Tuesday, July 24, 2007


Code Walker: Where are you?

So while everyone else is muggle-deep in Harry Potter's bidniss, I'm spending my quality time at work. (I might as well come out and tell you all that I didn't make it past book 4. It's good stuff, really it is. Stop judging me. I just fell into that category of people who have nothing against HP, liked the movies alright but just didn't get all wacky-wizard for the books -- my breaking point was book 4. And I'm ok with that. Stop judging me. I've been judged all weekend by the Betrothed, who without a jealous look from me, spent all weekend in bed with Harry. In the end, I think they just decided to stay friends.)

Backstory:cause this won't be funny without the explanation. And, actually, it still probably won't be funny. The one other hospital employee who I know reads this will sit back in her seat and howl. The rest of you will stare quizzically at your screens. The hospital has recently instituted a new policy -- Code Walker (advertised to the staff as "Code Walker: Where are you?" -- which I call "Code Walker: Texas Ranger"). Wandering elders are put in special bright green gowns (differing from the gowns of the more sedentary, stationary sick people at the hospital) so that on the off chance they mosey away from where we expect them to be, we can call a "Code Walker" and have their description and name announced over the hospital intercom. Basically it means -- look for the old dude in green and hey, couldja coax him back up here?

While joining some fellow coworkers to give a difficult patient a bath, most of us donned patient gowns over our scrubs to keep from getting messy. Because I can't take most things seriously, I put on the green gown. It got the laughs I wanted it to. Which was good for my humor-ego.

One of the more pioneering nurses took a picture on his contraband-during-work-hours cellphone and sent it to me.

Not funny to you -- seriously funny to me. Gowned, gloved, strangely looking mid-sneeze and giving a lame thumbs up.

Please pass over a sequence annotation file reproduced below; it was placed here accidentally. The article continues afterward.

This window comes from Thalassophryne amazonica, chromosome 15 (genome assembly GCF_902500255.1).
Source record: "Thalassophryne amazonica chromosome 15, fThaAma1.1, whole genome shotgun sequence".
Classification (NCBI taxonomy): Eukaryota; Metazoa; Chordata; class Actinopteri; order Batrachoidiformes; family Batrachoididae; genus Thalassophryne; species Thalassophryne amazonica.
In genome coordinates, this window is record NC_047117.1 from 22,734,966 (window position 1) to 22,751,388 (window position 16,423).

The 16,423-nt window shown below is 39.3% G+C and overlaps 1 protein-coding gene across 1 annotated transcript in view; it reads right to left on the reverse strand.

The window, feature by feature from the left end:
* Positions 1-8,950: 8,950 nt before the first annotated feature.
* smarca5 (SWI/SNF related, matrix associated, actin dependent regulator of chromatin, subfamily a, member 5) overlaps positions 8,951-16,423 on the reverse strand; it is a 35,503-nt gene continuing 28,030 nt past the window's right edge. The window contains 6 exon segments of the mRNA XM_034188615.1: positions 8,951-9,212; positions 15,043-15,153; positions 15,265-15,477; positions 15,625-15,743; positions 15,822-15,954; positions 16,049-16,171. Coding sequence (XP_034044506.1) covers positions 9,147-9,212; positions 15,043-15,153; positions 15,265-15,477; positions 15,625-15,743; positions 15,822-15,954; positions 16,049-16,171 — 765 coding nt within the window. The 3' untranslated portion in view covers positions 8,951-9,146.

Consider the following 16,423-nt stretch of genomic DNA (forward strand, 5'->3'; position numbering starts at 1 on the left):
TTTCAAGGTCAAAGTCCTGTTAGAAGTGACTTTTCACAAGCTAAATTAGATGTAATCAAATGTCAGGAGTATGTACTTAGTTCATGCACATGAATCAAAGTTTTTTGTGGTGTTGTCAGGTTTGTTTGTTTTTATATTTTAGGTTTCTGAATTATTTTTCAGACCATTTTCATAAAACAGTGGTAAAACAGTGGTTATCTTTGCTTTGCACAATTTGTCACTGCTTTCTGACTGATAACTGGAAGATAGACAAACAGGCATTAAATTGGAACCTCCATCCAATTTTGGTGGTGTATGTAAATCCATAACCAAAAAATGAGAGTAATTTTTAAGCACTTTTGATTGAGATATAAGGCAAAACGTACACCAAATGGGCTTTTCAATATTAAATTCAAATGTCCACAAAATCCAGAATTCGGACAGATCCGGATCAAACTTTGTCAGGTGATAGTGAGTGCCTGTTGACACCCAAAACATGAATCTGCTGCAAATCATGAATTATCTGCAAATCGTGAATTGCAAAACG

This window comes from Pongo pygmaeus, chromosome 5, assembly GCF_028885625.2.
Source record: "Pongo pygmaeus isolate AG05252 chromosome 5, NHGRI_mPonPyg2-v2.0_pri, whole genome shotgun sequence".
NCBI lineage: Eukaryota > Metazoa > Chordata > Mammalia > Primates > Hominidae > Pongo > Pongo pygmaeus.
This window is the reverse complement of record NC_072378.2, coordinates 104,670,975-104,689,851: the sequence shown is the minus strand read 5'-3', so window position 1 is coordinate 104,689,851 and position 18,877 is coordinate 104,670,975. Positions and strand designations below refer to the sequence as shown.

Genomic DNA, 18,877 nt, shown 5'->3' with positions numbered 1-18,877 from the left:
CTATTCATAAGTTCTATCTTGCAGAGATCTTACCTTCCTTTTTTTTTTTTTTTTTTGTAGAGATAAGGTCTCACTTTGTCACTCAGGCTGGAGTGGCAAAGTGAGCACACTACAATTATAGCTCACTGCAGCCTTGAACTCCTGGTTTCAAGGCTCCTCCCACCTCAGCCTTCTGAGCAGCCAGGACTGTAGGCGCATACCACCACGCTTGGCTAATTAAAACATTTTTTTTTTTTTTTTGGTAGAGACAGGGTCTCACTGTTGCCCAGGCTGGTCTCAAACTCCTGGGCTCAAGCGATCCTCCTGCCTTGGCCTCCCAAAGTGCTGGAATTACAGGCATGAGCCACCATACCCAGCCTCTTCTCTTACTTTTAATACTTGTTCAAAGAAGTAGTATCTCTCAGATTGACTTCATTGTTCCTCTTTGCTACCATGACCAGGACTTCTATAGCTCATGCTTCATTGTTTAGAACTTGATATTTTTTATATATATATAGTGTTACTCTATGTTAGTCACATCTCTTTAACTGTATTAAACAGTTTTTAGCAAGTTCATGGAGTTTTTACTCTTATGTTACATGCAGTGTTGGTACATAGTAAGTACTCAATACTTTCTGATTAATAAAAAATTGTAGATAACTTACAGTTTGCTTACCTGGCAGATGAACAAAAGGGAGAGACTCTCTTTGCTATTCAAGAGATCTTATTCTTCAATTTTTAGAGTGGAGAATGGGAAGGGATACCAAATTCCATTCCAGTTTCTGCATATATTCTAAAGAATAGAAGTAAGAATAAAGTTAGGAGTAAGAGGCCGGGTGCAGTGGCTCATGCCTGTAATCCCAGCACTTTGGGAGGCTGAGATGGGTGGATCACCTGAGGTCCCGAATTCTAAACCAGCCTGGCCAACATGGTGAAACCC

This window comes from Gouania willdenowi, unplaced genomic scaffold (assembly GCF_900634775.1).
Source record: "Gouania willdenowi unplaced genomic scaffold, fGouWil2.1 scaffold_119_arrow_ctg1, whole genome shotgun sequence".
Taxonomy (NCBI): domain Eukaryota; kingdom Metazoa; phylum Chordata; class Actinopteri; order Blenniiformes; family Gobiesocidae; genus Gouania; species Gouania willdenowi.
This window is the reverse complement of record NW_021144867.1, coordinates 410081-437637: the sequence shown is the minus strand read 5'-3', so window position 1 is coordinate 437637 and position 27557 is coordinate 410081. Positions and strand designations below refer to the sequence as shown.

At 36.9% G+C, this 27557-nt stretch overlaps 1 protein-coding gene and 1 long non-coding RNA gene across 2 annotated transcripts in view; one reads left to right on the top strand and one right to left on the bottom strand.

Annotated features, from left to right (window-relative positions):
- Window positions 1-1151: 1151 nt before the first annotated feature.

Holy crap -- I love my job.

Thursday, July 19, 2007


I think men who have a pierced ear are better prepared for marriage. They've experienced pain and bought jewelry. -- Rita Rudner

Seems that all my blog buddies are on summer hiatus. That's ok. But I mean, really, how am I supposed to know the neat details of your everyday life? Pick up the phone and actually call you?! I can't really talk, though, see, cause I've been on my own starting-work-planning-a-wedding hiatus myself. So we're all forgiven.

And speaking of that wedding. It sure is creeping up on all of us. Maybe not you so much. Kinda on ME actually. Oh yeah, and the Betrothed too -- who in a few shorts months will need some other clever moniker for blogging purposes. I'll be honest. Getting him a new blog name isn't high on my list of things to accomplish in the next two months. He doesn't read this anyway. He sure doesn't know what he's missing. Maybe he does.

In all honesty, the wedding planning is, dare I say, pretty easy. We've had over two years to make decisions, buy things, reserve people and places. There is little left to do that I can't PayPal on the internet, get in one big trip to Michael's or finish up in this weekend's trip to the Williamsburg Pottery Factory (aka: Little Mexico.. seriously, have you ever BEEN there?). So I don't blog to complain and be all bridezilla on you.

I blog about a wedding we went to this past weekend. An old highschool chum of the Betrothed. Nice guy, really. I encountered him at the reunion last year. She's nice too, even though I'm pretty sure she carries a pink glitter pen with her at all times and has a serious stash of stickers and Precious Moments figurines in a curio cabinet somewhere. And I don't roll like that. And if I did, I wouldn't tell you. Ever.